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Native Americans suffering highest COVID-19 rates (second only to New York City); with high rates of chronic medical conditions and no running water, death follows close behind


picture by DarkWorkX courtesy of

I chose the picture for this blog post because it takes us back to the first contact between Europeans and Native Americans.  This contact unintentionally set off epidemics of influenza, smallpox, hepatitis, and other diseases that wiped out up to 90-95% of the population of the Americas.  These epidemics occurred even before the Spanish conquest.  The indigenous peoples had no immunity and weak inherent resistance to these diseases (due to a relative lack of genetic diversity) and almost all of them died as a result.  Estimates of the native population of the Americas before Columbus run to roughly 100 million people– of which 4.5 million in the US claim ancestry today.  (Sorry, you’ll have to look up the references to this information yourself; I suggest you begin with the book “1491: New Revelations of the Americas Before Columbus” by Charles C Mann.  “Guns, Germs, and Steel” also has information about the infections that caused this near-extinction.)

Doctors Without Borders has sent medical help to the Navajo nation to assist in treatment of COVID-19 patients at the overwhelmed hospitals there, according to a piece published May 12 on WTHR (Indiana) and attributed to the Associated Press.  This organization, which normally helps at locations outside the US during medical emergencies, has been dispatched to the hardest-hit site in New Mexico.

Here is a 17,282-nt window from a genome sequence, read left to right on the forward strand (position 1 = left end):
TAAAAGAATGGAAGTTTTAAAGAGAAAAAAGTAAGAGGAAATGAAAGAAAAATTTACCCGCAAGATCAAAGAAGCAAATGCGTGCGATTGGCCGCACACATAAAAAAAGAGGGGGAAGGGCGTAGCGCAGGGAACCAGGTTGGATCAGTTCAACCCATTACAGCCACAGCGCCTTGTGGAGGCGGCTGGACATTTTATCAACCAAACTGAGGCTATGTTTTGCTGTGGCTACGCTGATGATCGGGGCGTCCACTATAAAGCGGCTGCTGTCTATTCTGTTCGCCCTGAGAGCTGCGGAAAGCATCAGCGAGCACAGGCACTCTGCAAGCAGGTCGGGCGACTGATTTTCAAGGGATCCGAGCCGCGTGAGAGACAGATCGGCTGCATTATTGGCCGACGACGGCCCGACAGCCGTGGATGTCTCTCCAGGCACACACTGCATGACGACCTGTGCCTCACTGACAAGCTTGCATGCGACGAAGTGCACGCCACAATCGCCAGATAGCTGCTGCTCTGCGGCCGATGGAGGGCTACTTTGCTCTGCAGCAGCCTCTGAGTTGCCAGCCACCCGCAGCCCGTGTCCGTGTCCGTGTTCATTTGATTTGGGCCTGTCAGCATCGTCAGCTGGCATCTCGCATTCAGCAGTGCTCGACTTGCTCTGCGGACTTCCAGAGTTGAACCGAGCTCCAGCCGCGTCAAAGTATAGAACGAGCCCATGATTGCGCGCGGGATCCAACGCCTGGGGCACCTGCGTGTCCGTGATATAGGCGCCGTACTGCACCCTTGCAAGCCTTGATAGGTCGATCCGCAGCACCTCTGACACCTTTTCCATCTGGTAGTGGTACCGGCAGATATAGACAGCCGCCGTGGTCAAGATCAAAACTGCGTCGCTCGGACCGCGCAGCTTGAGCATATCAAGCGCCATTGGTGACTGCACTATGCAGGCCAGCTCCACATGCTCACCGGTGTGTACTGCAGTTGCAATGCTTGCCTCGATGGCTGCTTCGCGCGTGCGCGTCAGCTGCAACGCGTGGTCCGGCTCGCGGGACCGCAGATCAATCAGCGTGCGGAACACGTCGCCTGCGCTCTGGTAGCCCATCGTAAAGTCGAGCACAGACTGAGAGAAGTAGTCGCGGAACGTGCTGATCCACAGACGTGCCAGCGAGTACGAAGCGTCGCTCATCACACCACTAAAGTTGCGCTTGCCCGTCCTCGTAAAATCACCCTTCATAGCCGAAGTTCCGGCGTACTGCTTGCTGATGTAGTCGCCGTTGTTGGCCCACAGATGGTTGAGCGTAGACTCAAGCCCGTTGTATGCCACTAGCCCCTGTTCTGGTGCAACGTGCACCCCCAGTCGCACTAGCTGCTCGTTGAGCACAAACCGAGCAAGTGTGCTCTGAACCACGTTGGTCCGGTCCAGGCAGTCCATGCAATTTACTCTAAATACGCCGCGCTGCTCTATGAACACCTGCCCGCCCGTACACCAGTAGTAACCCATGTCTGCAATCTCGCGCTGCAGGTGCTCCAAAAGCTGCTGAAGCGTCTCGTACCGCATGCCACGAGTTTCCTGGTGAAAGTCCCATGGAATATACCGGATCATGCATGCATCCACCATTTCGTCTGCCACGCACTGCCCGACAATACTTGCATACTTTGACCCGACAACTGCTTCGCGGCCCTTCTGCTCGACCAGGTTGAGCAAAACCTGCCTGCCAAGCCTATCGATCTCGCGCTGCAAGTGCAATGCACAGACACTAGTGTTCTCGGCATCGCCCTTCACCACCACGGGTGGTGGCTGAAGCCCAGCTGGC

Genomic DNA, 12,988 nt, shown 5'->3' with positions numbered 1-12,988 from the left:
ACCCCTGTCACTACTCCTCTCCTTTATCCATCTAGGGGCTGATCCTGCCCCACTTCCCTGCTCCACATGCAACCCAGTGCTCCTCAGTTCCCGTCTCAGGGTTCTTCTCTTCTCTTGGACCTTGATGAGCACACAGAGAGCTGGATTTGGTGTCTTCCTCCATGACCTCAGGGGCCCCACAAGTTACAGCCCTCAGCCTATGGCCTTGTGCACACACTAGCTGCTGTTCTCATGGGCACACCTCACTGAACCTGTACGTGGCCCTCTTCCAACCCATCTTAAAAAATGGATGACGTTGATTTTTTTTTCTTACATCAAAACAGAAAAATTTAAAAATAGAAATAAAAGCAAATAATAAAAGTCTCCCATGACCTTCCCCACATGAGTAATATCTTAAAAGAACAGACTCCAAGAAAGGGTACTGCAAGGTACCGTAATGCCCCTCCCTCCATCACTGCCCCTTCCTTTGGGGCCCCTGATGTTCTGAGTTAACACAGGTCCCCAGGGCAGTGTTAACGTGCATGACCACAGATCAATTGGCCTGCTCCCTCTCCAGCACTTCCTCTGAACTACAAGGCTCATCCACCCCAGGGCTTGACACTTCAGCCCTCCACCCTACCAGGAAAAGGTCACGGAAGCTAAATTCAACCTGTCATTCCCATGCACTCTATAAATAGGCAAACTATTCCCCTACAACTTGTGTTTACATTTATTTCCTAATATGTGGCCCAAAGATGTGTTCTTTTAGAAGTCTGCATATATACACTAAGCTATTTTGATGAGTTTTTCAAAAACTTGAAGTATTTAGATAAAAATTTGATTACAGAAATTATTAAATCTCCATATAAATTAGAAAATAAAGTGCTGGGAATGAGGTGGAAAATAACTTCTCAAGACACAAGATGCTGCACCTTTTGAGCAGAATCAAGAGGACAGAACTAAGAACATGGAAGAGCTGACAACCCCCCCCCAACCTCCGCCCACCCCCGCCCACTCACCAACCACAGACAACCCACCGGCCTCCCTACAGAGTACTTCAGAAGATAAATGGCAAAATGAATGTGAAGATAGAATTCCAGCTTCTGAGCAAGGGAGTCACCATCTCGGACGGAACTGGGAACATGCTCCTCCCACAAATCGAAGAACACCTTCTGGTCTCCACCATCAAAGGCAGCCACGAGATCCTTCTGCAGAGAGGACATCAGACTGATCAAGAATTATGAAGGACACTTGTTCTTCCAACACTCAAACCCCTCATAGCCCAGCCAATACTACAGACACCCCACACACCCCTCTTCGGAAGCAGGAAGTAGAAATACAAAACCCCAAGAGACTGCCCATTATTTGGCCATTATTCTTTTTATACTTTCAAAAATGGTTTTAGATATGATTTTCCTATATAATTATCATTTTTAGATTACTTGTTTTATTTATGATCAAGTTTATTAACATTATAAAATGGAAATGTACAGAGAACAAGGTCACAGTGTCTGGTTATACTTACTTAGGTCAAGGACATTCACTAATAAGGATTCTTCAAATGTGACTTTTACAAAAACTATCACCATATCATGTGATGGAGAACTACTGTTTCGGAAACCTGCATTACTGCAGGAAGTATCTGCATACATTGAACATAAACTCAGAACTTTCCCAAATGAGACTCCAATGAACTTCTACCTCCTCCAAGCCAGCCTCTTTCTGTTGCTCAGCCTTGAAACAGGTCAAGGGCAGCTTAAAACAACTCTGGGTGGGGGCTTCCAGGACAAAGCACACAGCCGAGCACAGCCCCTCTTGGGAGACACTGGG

According to the article, the virus was seeded in a religious service at the remote Navajo reservation by a man who had been to a basketball tournament in Tucson, Arizona and then returned to his homeland.  He attended a service at the “Chilchinbeto Church of the Nazarene” and passed the infection on to locals there.  Since mid-March, the virus has spread everywhere, and these numbers are surely an undercount due to lack of testing:

With roughly 175,000 people on the reservation, which straddles Arizona, New Mexico and a small corner of Utah, the Navajo Nation has seen 3,122 cases – a rate of nearly 18 cases per 1,000 people. At least 100 people have died.

Once started, the virus spread rapidly among households on the reservation, where a third of the houses have no running water.  The precious liquid is stored in tanks that are refilled sporadically by truck.  Washing one’s hands, much less taking baths, is a luxury that is rationed.  Large families live together in tiny houses that become hotbeds for virus transmission once seeded.

Another story, from “New Mexico in Depth” dated May 11, states that Native Americans make up 50% of the deaths (and 57% of confirmed cases, according to the NYT) in that state as compared to 11% of the total population.  The following story discusses the suicide rate among the same population, which is double that of non-natives.